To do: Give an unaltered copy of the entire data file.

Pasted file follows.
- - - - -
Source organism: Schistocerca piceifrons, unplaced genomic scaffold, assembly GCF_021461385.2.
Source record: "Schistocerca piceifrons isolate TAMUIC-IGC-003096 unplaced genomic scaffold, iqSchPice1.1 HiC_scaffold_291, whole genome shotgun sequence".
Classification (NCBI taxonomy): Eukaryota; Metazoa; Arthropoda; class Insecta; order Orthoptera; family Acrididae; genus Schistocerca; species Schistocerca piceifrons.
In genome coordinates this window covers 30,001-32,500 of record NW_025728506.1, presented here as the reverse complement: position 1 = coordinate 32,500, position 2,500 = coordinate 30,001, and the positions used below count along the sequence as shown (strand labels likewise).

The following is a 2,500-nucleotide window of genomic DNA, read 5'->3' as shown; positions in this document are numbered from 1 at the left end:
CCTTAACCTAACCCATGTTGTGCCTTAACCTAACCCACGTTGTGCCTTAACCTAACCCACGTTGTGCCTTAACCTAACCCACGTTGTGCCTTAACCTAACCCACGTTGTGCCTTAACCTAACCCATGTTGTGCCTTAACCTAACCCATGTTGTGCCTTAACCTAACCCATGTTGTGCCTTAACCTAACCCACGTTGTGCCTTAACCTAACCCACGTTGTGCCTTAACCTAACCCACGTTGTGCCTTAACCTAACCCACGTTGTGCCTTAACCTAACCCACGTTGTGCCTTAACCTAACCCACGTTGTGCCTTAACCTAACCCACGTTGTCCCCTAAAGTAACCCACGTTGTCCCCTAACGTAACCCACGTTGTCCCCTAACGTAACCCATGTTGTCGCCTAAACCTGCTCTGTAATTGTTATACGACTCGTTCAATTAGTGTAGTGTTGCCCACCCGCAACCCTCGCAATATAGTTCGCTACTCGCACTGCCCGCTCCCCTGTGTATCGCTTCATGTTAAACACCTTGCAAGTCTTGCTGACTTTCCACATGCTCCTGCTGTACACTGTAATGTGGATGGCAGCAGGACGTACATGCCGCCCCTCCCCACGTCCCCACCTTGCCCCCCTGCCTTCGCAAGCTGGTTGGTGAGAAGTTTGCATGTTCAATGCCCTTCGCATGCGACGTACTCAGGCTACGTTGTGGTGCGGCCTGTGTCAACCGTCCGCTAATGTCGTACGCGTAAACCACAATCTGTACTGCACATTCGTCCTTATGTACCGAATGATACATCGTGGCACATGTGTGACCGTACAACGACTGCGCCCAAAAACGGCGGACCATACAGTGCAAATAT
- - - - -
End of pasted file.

Source organism: Schistocerca piceifrons, unplaced genomic scaffold, assembly GCF_021461385.2.
Source record: "Schistocerca piceifrons isolate TAMUIC-IGC-003096 unplaced genomic scaffold, iqSchPice1.1 HiC_scaffold_291, whole genome shotgun sequence".
Classification (NCBI taxonomy): Eukaryota; Metazoa; Arthropoda; class Insecta; order Orthoptera; family Acrididae; genus Schistocerca; species Schistocerca piceifrons.
In genome coordinates this window covers 30,001-32,500 of record NW_025728506.1, presented here as the reverse complement: position 1 = coordinate 32,500, position 2,500 = coordinate 30,001, and the positions used below count along the sequence as shown (strand labels likewise).

The following is a 2,500-nucleotide window of genomic DNA, read 5'->3' as shown; positions in this document are numbered from 1 at the left end:
CCTTAACCTAACCCATGTTGTGCCTTAACCTAACCCACGTTGTGCCTTAACCTAACCCACGTTGTGCCTTAACCTAACCCACGTTGTGCCTTAACCTAACCCACGTTGTGCCTTAACCTAACCCATGTTGTGCCTTAACCTAACCCATGTTGTGCCTTAACCTAACCCATGTTGTGCCTTAACCTAACCCACGTTGTGCCTTAACCTAACCCACGTTGTGCCTTAACCTAACCCACGTTGTGCCTTAACCTAACCCACGTTGTGCCTTAACCTAACCCACGTTGTGCCTTAACCTAACCCACGTTGTGCCTTAACCTAACCCACGTTGTCCCCTAAAGTAACCCACGTTGTCCCCTAACGTAACCCACGTTGTCCCCTAACGTAACCCATGTTGTCGCCTAAACCTGCTCTGTAATTGTTATACGACTCGTTCAATTAGTGTAGTGTTGCCCACCCGCAACCCTCGCAATATAGTTCGCTACTCGCACTGCCCGCTCCCCTGTGTATCGCTTCATGTTAAACACCTTGCAAGTCTTGCTGACTTTCCACATGCTCCTGCTGTACACTGTAATGTGGATGGCAGCAGGACGTACATGCCGCCCCTCCCCACGTCCCCACCTTGCCCCCCTGCCTTCGCAAGCTGGTTGGTGAGAAGTTTGCATGTTCAATGCCCTTCGCATGCGACGTACTCAGGCTACGTTGTGGTGCGGCCTGTGTCAACCGTCCGCTAATGTCGTACGCGTAAACCACAATCTGTACTGCACATTCGTCCTTATGTACCGAATGATACATCGTGGCACATGTGTGACCGTACAACGACTGCGCCCAAAAACGGCGGACCATACAGTGCAAATAT